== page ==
Antlers can be a hazard, too. I love the look of mounted antlers, but you need to be careful where you place them. Over a bed? Not unless you want to get impaled or impale a guest if and when those antlers fall.
I also love fake animal heads hung on walls, and if this one were cardboard or papier mache, I’d say okay. It appears to be either wicker or wire. If the former, I give it a pass, but regardless, those horns slook a little pointy to risk surprising someone sleeping peacefully beneath. Just sayin’.
Of course, if you’re hoping to limit the time a guest stays—especially a particular guest—then this may be the way to go. You decide.
|Lesley Unruh photo|
And c’mon, does anyone really like to have a nun staring them down? Nuff said.
4. Defacing books to fuel your styling obsession
|Our Fifth Sixth House|
Or should I say de-spining them? How can you FIND the book you want with the spines toward the back and the leaves toward the front? If you don’t plan to READ your books, then don’t have any, okay?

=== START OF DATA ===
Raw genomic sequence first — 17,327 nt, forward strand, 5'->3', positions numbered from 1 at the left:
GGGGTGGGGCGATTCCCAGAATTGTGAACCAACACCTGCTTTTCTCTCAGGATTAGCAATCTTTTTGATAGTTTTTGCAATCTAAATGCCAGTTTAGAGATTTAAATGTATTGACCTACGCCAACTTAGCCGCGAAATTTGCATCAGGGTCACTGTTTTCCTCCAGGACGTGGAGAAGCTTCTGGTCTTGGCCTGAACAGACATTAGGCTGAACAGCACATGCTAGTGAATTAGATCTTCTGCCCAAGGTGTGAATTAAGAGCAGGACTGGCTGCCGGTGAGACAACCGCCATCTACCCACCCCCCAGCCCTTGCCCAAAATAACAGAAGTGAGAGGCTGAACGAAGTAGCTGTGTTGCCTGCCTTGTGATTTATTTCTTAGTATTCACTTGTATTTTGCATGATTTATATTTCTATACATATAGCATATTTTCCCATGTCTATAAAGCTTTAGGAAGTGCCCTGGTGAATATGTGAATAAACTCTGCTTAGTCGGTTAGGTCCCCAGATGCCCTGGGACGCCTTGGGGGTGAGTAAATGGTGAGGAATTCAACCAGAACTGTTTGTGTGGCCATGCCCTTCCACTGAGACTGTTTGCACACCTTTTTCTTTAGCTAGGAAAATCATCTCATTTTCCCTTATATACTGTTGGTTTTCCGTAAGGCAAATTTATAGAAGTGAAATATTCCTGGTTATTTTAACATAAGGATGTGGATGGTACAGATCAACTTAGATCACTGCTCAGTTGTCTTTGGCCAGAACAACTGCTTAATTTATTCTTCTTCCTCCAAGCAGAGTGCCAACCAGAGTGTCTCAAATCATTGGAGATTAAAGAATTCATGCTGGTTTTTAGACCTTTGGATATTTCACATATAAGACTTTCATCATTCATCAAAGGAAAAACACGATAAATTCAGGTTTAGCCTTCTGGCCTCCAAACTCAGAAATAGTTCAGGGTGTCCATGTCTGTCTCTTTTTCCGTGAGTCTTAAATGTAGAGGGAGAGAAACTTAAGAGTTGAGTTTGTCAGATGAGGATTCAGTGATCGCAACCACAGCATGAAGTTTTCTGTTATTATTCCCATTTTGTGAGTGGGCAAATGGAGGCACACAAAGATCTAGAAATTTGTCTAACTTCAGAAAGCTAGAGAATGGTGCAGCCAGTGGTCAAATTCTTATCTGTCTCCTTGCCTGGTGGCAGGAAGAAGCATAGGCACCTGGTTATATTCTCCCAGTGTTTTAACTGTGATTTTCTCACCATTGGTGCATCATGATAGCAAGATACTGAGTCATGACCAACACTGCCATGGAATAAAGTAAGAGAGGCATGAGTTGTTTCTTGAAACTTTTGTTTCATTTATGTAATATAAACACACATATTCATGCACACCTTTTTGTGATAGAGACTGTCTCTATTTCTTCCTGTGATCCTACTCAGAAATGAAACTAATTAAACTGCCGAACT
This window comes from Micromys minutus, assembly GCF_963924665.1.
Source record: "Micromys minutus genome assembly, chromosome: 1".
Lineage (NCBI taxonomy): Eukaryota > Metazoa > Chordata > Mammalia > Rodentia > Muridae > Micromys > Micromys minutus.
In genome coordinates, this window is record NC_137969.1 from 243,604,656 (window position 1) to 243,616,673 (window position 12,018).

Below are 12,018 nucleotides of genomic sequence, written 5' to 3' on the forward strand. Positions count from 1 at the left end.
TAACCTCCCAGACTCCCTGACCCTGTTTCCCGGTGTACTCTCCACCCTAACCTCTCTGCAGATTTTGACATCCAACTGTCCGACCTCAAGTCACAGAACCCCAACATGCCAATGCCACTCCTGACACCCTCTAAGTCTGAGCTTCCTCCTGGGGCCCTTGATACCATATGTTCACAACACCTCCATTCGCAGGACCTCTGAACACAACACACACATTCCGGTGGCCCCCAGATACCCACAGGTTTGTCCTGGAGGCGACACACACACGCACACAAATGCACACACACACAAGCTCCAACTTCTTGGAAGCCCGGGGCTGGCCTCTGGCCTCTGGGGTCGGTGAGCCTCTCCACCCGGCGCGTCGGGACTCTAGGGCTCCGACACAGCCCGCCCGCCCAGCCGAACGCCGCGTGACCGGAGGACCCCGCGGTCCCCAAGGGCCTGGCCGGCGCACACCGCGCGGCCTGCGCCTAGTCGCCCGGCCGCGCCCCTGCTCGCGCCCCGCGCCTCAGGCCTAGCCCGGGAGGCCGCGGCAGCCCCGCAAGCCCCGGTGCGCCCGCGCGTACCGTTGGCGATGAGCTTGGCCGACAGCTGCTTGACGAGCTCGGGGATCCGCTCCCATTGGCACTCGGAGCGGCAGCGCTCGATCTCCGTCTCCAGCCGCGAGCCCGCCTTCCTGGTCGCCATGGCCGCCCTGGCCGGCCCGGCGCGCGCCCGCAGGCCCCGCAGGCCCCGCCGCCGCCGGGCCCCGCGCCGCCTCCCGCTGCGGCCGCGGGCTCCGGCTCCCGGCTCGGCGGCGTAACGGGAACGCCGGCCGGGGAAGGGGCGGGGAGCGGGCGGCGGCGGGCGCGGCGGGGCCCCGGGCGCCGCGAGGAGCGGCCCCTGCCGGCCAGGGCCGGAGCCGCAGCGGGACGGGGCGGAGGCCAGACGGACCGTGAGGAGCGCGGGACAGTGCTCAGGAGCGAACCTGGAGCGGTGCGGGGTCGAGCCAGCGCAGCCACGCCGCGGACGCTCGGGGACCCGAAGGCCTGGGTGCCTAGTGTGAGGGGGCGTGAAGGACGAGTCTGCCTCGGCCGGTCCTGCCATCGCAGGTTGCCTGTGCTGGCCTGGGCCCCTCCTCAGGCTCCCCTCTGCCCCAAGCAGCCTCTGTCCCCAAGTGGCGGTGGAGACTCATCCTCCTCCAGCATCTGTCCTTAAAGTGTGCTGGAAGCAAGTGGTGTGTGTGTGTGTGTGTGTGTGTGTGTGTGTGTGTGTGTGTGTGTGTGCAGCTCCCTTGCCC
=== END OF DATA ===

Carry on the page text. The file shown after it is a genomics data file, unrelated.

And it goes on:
This arrangement is obviously just that: an arrangement for arrangement’s sake. Buy yourself some pottery instead, or frame some more photos of your kids. As long as you stop pretending you’re a reader.
These old book “bundles” were suggested as a cute addition to your home styling. And while I realize not all old books are valuable and many new books will become old and lose their covers, I shiver to think of them tied together in their nakedness and added into a vignette.
You could always carefully separate the pages, run them through your printer and make your own cute animal prints instead.
|PaperStatement / Etsy|